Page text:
The intraseasonal variability (ISV) is an intermittent phenomenon with variable perturbation patterns. To assess the robustness of the simulated ISV in climate models, it is thus interesting to consider the distribution of perturbation patterns rather than only one average pattern. To inspect this distribution, the authors first introduce a distance that measures the similarity between two patterns. The reproducibility (realism) of the simulated intraseasonal patterns is then defined as the distribution of distances between each pattern and the average simulated (observed) pattern. A good reproducibility is required to analyze the physical source of the simulated disturbances. The realism distribution is required to estimate the proportion of simulated events that have a perturbation pattern similar to observed patterns. The median value of this realism distribution is introduced as an ISV metric. The reproducibility and realism distributions are used to evaluate boreal summer ISV of precipitations over the Indian Ocean for 19 phase 3 of the Coupled Model Intercomparison Project (CMIP3) models. The 19 models are classified in increasing ISV metric order. In agreement with previous studies, the four best ISV metrics are obtained for models having a convective closure totally or partly based on the moisture convergence. Models with high metric values (poorly realistic) tend to give (i) poorly reproducible intraseasonal patterns, (ii) rainfall perturbations poorly organized at large scales, (iii) small day-to-day variability with overly red temporal spectra, and (iv) less accurate summer monsoon rainfall distribution. This confirms that the ISV is an important link in the seamless system that connects weather and climate.

* Current affiliation: Met Office Hadley Centre, Exeter, United Kingdom

Corresponding author address: Prince K. Xavier, Met Office Hadley Centre, FitzRoy Road, Exeter EX1 3PB, United Kingdom. Email: prince.xavier@metoffice.gov.uk

Abstract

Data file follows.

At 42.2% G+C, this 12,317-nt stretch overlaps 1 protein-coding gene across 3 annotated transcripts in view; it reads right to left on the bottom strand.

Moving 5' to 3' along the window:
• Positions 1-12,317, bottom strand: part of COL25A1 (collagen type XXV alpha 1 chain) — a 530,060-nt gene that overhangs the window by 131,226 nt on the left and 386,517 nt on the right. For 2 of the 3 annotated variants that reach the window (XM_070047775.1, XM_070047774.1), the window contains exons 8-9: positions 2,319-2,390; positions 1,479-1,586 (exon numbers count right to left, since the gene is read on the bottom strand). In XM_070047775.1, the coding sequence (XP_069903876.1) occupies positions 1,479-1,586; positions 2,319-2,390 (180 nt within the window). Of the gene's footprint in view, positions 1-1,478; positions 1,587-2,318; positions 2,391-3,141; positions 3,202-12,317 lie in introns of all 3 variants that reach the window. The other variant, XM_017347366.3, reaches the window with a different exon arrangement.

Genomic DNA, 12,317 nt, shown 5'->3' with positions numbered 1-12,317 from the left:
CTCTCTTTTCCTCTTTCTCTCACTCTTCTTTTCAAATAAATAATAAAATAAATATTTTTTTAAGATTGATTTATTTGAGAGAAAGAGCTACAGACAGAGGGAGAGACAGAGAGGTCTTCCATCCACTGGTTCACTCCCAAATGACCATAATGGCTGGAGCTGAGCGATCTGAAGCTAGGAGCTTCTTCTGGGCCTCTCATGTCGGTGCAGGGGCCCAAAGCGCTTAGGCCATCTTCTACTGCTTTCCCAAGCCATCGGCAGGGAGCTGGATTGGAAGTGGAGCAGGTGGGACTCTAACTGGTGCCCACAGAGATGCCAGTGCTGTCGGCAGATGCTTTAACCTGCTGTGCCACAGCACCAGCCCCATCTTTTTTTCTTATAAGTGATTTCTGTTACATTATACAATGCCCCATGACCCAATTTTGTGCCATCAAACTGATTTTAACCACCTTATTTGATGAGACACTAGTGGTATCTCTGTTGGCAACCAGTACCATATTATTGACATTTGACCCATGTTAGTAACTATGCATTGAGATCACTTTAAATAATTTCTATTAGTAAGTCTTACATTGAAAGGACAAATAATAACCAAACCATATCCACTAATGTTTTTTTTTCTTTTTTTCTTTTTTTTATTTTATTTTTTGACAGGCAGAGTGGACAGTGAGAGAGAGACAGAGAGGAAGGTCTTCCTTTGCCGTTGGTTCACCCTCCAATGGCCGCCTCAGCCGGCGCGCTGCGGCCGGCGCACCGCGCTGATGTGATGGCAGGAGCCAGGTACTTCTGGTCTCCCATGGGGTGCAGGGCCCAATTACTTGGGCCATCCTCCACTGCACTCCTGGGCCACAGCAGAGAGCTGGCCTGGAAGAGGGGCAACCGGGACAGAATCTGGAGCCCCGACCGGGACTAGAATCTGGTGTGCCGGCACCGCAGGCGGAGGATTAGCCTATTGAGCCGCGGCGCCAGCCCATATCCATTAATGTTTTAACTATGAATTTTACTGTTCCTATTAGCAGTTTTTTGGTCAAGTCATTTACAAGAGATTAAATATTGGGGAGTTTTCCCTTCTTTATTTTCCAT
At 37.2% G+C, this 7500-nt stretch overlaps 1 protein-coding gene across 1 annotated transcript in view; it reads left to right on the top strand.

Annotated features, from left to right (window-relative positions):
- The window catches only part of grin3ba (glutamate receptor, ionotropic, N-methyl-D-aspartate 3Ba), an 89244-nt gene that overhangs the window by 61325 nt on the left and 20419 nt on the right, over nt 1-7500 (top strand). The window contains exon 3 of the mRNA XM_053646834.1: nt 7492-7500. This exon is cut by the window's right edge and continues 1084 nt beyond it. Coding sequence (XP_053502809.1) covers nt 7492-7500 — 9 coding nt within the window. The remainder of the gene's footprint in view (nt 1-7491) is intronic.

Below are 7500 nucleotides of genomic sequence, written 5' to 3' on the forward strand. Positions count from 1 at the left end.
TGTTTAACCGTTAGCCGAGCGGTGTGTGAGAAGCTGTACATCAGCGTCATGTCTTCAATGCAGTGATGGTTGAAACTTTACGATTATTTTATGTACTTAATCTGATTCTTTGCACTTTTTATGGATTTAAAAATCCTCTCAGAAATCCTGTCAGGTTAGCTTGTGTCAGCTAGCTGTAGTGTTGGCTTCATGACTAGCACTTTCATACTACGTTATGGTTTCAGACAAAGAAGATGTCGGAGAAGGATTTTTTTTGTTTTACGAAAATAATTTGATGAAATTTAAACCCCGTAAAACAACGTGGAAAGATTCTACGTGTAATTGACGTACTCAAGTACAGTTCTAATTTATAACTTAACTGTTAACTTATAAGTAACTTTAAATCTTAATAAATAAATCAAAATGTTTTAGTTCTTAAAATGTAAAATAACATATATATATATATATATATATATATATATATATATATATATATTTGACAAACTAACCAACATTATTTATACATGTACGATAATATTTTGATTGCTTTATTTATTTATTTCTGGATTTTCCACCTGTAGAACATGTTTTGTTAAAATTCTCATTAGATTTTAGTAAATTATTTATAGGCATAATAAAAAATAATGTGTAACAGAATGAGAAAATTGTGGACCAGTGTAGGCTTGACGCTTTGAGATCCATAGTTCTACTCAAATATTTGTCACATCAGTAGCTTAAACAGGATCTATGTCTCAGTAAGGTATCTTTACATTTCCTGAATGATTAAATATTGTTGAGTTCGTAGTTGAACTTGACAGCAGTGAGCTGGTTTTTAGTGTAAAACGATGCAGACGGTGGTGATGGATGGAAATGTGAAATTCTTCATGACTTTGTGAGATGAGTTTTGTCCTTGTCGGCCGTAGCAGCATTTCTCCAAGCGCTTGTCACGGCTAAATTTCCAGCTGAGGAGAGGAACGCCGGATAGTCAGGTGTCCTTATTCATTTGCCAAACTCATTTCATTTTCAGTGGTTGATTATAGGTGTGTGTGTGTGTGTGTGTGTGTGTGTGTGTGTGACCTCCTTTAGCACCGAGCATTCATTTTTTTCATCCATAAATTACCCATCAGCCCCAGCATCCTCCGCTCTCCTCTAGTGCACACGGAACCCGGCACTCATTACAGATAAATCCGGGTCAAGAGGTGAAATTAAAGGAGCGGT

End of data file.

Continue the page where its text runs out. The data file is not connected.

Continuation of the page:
The intraseasonal variability (ISV) is an intermittent phenomenon with variable perturbation patterns. To assess the robustness of the simulated ISV in climate models, it is thus interesting to consider the distribution of perturbation patterns rather than only one average pattern. To inspect this distribution, the authors first introduce a distance that measures the similarity between two patterns. The reproducibility (realism) of the simulated intraseasonal patterns is then defined as the distribution of distances between each pattern and the average simulated (observed) pattern. A good reproducibility is required to analyze the physical source of the simulated disturbances. The realism distribution is required to estimate the proportion of simulated events that have a perturbation pattern similar to observed patterns. The median value of this realism distribution is introduced as an ISV metric. The reproducibility and realism distributions are used to evaluate boreal summer ISV of precipitations over the Indian Ocean for 19 phase 3 of the Coupled Model Intercomparison Project (CMIP3) models. The 19 models are classified in increasing ISV metric order. In agreement with previous studies, the four best ISV metrics are obtained for models having a convective closure totally or partly based on the moisture convergence. Models with high metric values (poorly realistic) tend to give (i) poorly reproducible intraseasonal patterns, (ii) rainfall perturbations poorly organized at large scales, (iii) small day-to-day variability with overly red temporal spectra, and (iv) less accurate summer monsoon rainfall distribution. This confirms that the ISV is an important link in the seamless system that connects weather and climate.